HONG KONG -- More than a dozen leading pro-democracy activists and former lawmakers in Hong Kong were arrested Saturday in connection with the protests that raged in the city last year, the biggest roundup of prominent opposition figures in recent memory.
The arrests signaled a broader crackdown on the anti-government movement that roiled the semiautonomous city last year, one of the most significant challenges to Communist Party rule in decades. Beijing and pro-government supporters in the city have called for lawmakers to pass national security laws that residents worry would allow mainland authorities to further encroach upon the territory's civic freedoms.
The high-profile arrests were made as Hong Kong battled to contain the coronavirus outbreak, which has helped quiet down the huge street protests but fueled further distrust of authorities. The virus has halted protests around the world, forcing people to stay home and giving authorities new laws for limiting public gatherings, detaining people with less fear of public blowback while many residents remained under lockdowns or observing limits on their movement.
But the arrests Saturday in Hong Kong, along with a renewed push for national security legislation in the city, could anger protesters and reinvigorate mass demonstrations that had tapered off.
Fifteen activists between 24 and 81 years old were rounded up on suspicion of organizing, publicizing or taking part in several unauthorized assemblies between August and October and will face prosecution, police said Saturday.
The arrested included veteran lawyers Martin Lee and Margaret Ng; media tycoon Jimmy Lai; and former opposition legislators Albert Ho, Lee Cheuk-yan and Leung Kwok-hung, political parties and aides said.
While opposition politicians have been included among the thousands of protest-related arrests over the past year, rarely have so many prominent pro-democracy figures been arrested at once.
Lau Siu-kai, vice president of the Chinese Association of Hong Kong and Macao Studies, a powerful Beijing advisory group, said the arrests represented an early step toward a broader crackdown by Beijing.
The arrests reflect an assessment by Beijing that protests in Hong Kong over the past year pose such a threat to national security that it is worthwhile to defy U.S. threats of retaliation if a crackdown takes place, he said.
"Now Beijing is calling the U.S.' bluff and taking the initial steps against the Hong Kong opposition, and there will be more steps to shrink their space," said Lau, who was also a senior Hong Kong government official in the years immediately after Britain's return of the city to Chinese sovereignty.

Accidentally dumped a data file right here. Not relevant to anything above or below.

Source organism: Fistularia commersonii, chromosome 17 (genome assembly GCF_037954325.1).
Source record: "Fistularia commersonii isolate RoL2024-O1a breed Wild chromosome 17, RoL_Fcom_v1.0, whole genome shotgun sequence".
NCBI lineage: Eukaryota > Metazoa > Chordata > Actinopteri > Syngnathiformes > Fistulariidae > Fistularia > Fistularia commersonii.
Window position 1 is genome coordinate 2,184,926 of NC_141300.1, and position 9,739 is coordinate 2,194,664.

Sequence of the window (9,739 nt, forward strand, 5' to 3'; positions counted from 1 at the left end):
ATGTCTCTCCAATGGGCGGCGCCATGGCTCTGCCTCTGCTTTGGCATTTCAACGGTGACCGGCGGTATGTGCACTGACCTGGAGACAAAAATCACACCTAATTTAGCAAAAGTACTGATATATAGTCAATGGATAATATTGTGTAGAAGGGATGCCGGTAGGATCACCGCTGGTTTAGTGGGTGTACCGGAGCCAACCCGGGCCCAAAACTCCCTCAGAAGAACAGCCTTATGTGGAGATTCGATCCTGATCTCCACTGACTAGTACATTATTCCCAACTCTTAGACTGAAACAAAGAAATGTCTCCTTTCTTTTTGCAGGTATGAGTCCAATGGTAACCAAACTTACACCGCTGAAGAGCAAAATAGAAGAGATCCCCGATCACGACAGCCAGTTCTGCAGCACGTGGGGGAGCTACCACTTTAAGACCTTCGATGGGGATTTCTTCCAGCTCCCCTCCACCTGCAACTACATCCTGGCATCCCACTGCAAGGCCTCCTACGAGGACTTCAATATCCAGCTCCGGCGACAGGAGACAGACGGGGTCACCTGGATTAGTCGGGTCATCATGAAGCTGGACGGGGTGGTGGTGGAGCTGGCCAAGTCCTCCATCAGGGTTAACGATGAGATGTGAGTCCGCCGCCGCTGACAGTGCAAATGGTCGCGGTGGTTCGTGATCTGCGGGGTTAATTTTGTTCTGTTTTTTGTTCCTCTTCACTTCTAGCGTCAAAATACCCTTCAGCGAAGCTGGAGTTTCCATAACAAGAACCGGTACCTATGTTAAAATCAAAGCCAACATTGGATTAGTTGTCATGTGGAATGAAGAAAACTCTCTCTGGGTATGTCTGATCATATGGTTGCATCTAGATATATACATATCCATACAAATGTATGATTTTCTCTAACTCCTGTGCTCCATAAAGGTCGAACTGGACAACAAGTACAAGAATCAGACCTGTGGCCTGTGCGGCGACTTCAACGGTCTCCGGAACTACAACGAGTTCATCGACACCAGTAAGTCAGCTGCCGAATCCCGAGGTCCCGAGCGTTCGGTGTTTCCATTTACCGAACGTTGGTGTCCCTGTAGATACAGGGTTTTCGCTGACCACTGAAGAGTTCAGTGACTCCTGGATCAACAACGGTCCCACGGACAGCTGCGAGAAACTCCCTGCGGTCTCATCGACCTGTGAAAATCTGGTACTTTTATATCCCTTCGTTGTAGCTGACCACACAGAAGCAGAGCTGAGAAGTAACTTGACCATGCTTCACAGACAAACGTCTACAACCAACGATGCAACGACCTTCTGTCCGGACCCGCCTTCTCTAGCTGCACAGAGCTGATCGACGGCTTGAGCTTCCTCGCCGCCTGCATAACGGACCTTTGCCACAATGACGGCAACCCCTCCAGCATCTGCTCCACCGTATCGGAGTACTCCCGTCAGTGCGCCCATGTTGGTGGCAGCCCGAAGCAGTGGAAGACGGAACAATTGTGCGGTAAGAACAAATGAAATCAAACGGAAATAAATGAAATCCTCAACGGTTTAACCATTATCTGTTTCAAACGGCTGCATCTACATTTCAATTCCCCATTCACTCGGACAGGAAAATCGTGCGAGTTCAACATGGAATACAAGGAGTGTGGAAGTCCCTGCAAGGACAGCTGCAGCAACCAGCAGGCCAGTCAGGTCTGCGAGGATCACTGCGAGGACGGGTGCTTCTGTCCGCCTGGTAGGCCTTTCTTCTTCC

A Communist Party gathering late last year in Beijing, the so-called fourth plenum, set a new tone for policy in Hong Kong that will be carried out this year, Lau said. "This is the time to end the chaos in Hong Kong," he said. "After the fourth plenum, Beijing is determined to end the chaos in Hong Kong once and for all."
The arrests followed calls from China's central government in recent days for Hong Kong to enact a package of national security laws that was last put forward in 2003 but shelved after a mass protest.
Luo Huining, Beijing's top representative in Hong Kong, said last week that national security has always been a "prominent shortcoming" since the former British colony's return to Chinese control in 1997. He called for urgent work on the "legal system and enforcement mechanism to safeguard national security," a contentious issue in the city.
Legal experts and critics of Beijing have warned against perceived increased interference in Hong Kong's local affairs by the Chinese government. The central government's liaison office in Hong Kong has recently criticized filibustering by pro-democracy legislators, raising concerns that it was violating the "one country, two systems" principle.
The Hong Kong Bar Association called on Chinese authorities to exercise restraint and said the comments by Beijing's representatives "could easily be perceived as interference" in contravention of Hong Kong's Basic Law, the local Constitution. Late Friday, the liaison office responded that as Beijing's designated representative in the city, the prohibitions on departments of China's central government interfering in Hong Kong affairs did not apply.
A Section on 04/19/2020